AGL

  • +44 (0)20 3701 6000

the crisis of authenticity

8 July 2013

by Anthony Gordon Lennox.

Having devoted the past decade of my working life to helping political and business leaders express themselves authentically I know how difficult it is for any public figure to achieve authenticity in today’s Britain.  Having your every word and deed publicly dissected does not encourage you to speak authentically.  However, speaking inauthentically can rapidly translate into thinking inauthentically which in turn gives rise to stress, frustration and personal and professional confusion.  And so the vicious circle begins.

This lack of authenticity is unhealthy at a collective as well as an individual level.  It is dangerous for the political system, for the free flow of information, for freedom of speech and for the quality of debate and leadership.  At a time when voters have stopped voting and the internet is empowering ordinary people intellectually and politically – enabling them to act and react independently of political leaders and established political structures – this threatens social and national cohesion.

Something has to change, and change soon, if our political system is not to lose its democratic legitimacy and if it’s not to be hopelessly undermined by its distance from those it’s there to serve.  In particular, our political leaders urgently need to start expressing themselves authentically again.

The authentic politician

The authentic politician has four vital organs: his personality, his intellect, his social connectedness and his basic morality.  To convince the electorate of his authenticity, all four need to be functioning authentically.

Firstly, leaders need to establish personal authenticity.  Every candidate seeking high office has to weigh privacy against transparency.  They must display enough of their personal make-up, their vision and their political DNA to justify voters’ trust.  Personal authenticity therefore requires the ability to withstand a degree of scrutiny that most citizens might find intolerable, and to do so with their integrity intact.  It doesn’t require absolute disclosure.  It’s alright to be an iceberg – ninety per cent may be below the surface, but what you see gives you a fair idea of what it’s made of.   It’s not alright to be a volcano.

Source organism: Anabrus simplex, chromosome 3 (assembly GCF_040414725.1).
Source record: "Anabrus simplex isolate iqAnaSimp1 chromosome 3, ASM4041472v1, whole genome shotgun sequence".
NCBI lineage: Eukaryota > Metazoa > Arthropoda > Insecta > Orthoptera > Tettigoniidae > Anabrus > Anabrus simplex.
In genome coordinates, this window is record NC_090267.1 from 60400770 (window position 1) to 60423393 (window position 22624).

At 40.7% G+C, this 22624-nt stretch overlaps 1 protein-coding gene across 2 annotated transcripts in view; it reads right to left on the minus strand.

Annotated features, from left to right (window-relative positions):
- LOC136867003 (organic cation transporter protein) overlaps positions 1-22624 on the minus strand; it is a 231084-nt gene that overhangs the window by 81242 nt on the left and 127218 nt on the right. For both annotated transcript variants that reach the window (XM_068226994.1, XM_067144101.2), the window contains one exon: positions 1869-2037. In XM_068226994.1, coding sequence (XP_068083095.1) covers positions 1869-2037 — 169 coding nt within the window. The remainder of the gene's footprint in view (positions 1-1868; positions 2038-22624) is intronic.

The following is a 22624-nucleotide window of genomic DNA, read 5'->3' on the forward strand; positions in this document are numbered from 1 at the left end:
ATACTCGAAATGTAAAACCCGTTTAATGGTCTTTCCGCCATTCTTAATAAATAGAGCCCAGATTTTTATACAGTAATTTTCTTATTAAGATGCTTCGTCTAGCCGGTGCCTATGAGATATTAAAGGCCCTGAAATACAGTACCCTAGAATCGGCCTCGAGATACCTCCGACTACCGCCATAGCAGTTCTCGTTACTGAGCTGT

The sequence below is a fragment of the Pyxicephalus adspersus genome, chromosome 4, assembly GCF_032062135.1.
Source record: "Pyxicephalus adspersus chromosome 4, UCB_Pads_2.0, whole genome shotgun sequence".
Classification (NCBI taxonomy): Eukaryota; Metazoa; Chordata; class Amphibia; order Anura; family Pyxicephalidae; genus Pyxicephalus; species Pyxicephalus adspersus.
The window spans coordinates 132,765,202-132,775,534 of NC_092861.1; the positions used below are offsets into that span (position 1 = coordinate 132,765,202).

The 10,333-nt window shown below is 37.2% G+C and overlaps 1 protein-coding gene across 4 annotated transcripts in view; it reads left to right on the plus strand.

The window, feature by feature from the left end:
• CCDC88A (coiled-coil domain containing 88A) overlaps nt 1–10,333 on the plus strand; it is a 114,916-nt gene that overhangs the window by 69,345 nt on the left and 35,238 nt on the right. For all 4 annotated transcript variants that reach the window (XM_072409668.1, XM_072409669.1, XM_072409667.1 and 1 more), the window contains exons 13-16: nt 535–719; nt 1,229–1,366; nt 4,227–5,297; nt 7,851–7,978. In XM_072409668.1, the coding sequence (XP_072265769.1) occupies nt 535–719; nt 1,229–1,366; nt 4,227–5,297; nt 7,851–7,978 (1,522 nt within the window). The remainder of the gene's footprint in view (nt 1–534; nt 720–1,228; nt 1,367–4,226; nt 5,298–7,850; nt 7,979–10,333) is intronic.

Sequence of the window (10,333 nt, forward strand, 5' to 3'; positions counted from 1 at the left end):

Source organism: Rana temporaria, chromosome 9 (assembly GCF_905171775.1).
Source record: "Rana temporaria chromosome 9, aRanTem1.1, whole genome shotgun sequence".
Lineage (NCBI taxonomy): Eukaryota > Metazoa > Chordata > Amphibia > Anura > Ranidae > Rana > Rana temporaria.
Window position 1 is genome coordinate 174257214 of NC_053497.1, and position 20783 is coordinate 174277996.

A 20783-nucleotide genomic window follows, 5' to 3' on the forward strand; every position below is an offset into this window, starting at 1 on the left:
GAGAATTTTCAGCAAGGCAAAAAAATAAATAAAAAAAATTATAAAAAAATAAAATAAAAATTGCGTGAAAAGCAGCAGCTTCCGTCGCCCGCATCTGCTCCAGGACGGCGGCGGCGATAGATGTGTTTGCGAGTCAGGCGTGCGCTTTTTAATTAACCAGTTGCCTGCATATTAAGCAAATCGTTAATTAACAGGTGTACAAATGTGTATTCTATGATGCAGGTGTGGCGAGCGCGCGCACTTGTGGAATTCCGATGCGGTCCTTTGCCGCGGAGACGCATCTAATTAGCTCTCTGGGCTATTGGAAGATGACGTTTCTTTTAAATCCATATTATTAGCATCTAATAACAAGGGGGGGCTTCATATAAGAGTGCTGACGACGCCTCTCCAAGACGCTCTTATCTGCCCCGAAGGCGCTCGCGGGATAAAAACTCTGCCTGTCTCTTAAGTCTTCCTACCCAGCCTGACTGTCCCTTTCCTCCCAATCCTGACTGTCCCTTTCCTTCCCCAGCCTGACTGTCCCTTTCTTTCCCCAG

Intellectual authenticity means approaching policy with an open mind, not a jerking knee.  It means taking opposing points of view fully into account.  It means demonstrating that we’ve considered and care about the people whose lives individual policy decisions will affect.  It requires proof that our opinions are intellectually robust and deeply held, not just inherited.  It demands an ability to test judgments, accumulate experience and acquire new information.  Above all, it demands imagination.  Do we really think we can grasp what it looks and feels like inside a prison through intellect alone?   And speaking of prisons, how willing are we to take a stand when our opinions differ from those of our party?  It’s never good to stop thinking and challenging.

Social authenticity means, however rarefied our background or financial situation, always having one foot firmly rooted in the real world.  It requires the emotional intelligence to empathise with voters and represent them, whatever their political persuasion. It means speaking with conviction and authority, sometimes with passion, as if we own and inhabit our opinions.  We must be true to ourselves in the language we use – not a talking cog in the party machine, as if a spin doctor has taken a scalpel to whichever part of the brain controls our tongue.  It’s crucial to have an inspirational personal narrative that makes sense of our life and values, our notions of right and wrong.

Finally, our moral authenticity rests on our ability to answer truthfully the following questions: Are we in politics to help others as well as ourselves?  Are we honest?  Do we speak the truth in good times and bad?  Do we treat facts and statistics with the respect they deserve?  Are we sincere?  Are we brave?  Are our beliefs sincerely held, or are they tainted by calculation or convenience?  If sincere, are we – when it matters and when we know we’re right – brave enough to defend them?  Even against the party whips.